Ramaprasada Rao, J.
1. The petitioner-firm-assessee, a dealer in textiles, was carrying on the business of buying and selling such goods in Madras. The assessee was a registered dealer under the Madras General Sales Tax Act, 1939. For the years 1956-57 and 1957-58 the petitioner was assessed to an additional tax on its assessable turnover as per Section 3(2) of the Act. The assessable turnover represented the price of textile goods purchased by the assessee-firm from the local agents of non-resident principals, and, according to the assessee, the goods were subject to a first sale at that point. The petitioner would also state that such purchases were made either through agents as such or through branch offices of the non-resident principals or through del credere agents with full rights to deal with the goods. The petitioner's case is that the textile goods were dealt with by such agents, branch offices or del credere agents of non-resident principals as dealers withinH the meaning of Section 14(a) of the Act. The petitioner has produced declared statement giving particulars about the purchases from such local agents, the date of receipt of the railway receipt, the date of collection of the railway receipt and the mode of payment for the value of such goods. In fact the relevant facts in the instant case were noted by this Court in Jain Jari Stores v. State of Madras,  13 S.T.C. 220 which related to the year 1956-57. On appeal by special leave to the Supreme Court, the order of this Court was set aside and the proceedings remanded to this Court for disposal according to law. Whilst remanding the case, the Supreme Court in Jain Jari Stores v. State of Madras  20 S.T.C. 381 observed as follows :
We are of the view, having regard to the circumstances, that the case should be remanded to the High Court to determine the questions whether the agent of the non-resident supplier was the agent covered by the explanation to the definition of the word 'dealer' in Section 2(b), whether the property in the goods purchased by the assessee passed within the State of Madras, whether the sale was effected by a dealer resident within the State of Madras, and whether such sale took place after the goods were imported within the State of Madras. The High Court after determining those questions will proceed to dispose of the claim made by the assessee according to law. The High Court may, if it is necessary, call for a finding from the taxing authorities on those questions.
2. Before the Supreme Court disposed of the matter as above, T.C. No. 262 of 1966 which related to the year 1957-58 was summarily dismissed by this Court on 11th October, 1966, as the point involved was then covered by the judgment in Jain Jari Stores v. State of Madras  13 S.T.C. 220. After securing an order of remand from the Supreme Court, the petitioner filed T.C.M.P. No. 88 of 1967 to review the order of this Court dated 11th October, 1966, and sought for a revision of the order of the Sales Tax Appellate Tribunal, Madras, dated 2nd December, 1965, and made in T. A. No. 657 of 1959. This Court, in view of the remit order by the Supreme Court in which certain vital questions have to be determined, entertained the application for review and directed notice. Incidentally the papers in T.C. No. 148 of 1959 which have come once over to the file of this Court on remand for determining the correctness of the order passed by the Sales Tax Appellate Tribunal in T. A. No. 1028 of 1958 dated 17th April, 1959, were forwarded to the Joint Commercial Tax Officer, Godown Division, to record his findings on the questions formulated by the Supreme Court and relating to the years 1956-57 and 1957-58. In accordance with the directions of this C(c)urt, given as above on 28th November, 1967, the Joint Commercial Tax Officer, Godown Division, has filed a report after raising four questions. The questions and the relative answers are set down below:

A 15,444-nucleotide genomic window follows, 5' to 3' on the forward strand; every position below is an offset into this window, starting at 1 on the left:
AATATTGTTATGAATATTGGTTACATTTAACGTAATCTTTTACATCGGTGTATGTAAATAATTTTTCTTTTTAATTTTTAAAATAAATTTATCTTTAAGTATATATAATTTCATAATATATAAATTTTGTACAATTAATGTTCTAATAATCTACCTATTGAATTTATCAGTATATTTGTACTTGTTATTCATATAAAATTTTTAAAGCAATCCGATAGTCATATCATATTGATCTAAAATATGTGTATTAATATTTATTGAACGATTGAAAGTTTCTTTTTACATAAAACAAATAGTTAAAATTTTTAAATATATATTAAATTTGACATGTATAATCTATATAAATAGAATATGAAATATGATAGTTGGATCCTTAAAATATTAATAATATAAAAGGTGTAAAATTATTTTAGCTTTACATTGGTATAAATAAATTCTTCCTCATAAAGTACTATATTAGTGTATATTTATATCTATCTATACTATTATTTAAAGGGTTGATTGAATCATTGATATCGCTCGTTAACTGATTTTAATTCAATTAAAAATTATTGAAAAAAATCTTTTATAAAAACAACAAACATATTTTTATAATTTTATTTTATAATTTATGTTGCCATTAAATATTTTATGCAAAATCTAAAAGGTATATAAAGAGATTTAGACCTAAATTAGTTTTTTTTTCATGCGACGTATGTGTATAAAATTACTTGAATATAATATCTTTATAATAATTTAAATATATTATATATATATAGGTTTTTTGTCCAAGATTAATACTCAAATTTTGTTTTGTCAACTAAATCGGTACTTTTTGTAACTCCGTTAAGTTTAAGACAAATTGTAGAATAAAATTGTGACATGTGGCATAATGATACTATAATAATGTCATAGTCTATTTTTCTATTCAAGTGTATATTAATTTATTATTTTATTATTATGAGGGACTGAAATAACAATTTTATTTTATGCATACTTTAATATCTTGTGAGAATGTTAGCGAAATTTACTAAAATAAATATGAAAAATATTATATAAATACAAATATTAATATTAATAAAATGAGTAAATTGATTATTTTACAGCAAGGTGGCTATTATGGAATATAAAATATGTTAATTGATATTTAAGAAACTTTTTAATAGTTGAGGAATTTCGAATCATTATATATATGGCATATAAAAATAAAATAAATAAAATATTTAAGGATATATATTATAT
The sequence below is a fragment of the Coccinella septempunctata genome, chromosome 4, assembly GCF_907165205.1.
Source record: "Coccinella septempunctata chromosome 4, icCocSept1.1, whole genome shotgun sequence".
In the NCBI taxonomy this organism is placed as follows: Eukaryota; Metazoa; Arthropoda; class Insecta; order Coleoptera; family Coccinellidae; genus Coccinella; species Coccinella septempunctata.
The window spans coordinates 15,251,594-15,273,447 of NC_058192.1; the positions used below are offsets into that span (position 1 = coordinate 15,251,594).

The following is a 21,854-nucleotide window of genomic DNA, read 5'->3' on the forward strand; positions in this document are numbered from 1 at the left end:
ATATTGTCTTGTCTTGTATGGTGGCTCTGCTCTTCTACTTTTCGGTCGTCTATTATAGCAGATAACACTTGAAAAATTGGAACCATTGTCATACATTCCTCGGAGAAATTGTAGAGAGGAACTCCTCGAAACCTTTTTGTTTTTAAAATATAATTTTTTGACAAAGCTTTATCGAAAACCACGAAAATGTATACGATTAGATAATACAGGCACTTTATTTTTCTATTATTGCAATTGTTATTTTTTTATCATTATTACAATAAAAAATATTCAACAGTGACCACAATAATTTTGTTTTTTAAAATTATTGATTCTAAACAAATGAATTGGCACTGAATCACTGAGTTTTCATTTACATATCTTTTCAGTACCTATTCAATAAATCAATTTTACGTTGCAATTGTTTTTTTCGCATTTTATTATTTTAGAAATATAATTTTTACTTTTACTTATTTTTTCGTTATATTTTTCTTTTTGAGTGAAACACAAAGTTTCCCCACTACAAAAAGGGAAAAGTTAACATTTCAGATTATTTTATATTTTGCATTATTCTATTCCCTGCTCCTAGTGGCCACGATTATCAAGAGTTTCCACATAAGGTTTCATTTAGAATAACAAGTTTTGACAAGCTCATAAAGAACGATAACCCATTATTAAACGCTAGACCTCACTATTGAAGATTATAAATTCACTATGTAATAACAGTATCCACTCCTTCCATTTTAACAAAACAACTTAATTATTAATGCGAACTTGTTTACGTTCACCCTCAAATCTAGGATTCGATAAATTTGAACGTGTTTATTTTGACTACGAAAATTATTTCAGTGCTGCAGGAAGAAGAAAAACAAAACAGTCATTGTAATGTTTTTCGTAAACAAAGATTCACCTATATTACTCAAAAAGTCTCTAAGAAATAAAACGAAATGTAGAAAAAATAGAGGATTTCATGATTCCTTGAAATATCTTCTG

(i) Whether the agent of No. As discussed above, it has notthe non-resident sup- been proved by the petitioner andplier was the agent it has also been denied by one ofcovered by the explana- the agents that he is not a dealertion to the definition as defined in Section 2(b) of theof the word 'dealer' in Madras General Sales Tax Act,Section 2(b) of the 1939. Madras General SalesTax Act, 1939.(ii) Whether the property inthe goods purchased by Yes.the assessee passed with-in the State of Madras.(iii) Whether the sale was No. The sale was effected onlyeffected by the dealer by the non-resident dealer directresident within the State to the buyer in this State (peti-of Madras. tioner) who took delivery of thegoods in all cases from the carrier.(iv) Whether such sale took The petitioner is the firstplace after the goods dealer who sold the goods afterwere imported within import. The sales by the non-the State of Madras. resident dealers to the petitionerare in the nature of inter-Statesales.
3. He concluded that the nature of business and the mode of transaction for both the years 1956-57 and 1957-58 are the same. The matter thus comes before us on the report of the Joint Commercial Tax Officer, Godown Division.
. . The primordial consideration in the subject under review is to find whether the textile goods in question were sold by the petitioner after the same was subject to a first sale by a dealer who is residing in the State of Madras and after the said goods were imported into the State of Madras from outside. In cases like this it is the petitioner who intends to escape the clutches of the taxing net that should establish that the sales effected by him in relation to these goods were second sales. This is what is commonly known as the 'burden of proof'. Such onus of proof is essentially on the assessee who is obviously in the know of all things and dealings with reference to the goods in question and it is for him who intends to claim an advantage to prove to the hilt, that the textile goods were already subject to the first sale in the manner prescribed Under Section 3(2) of the Act.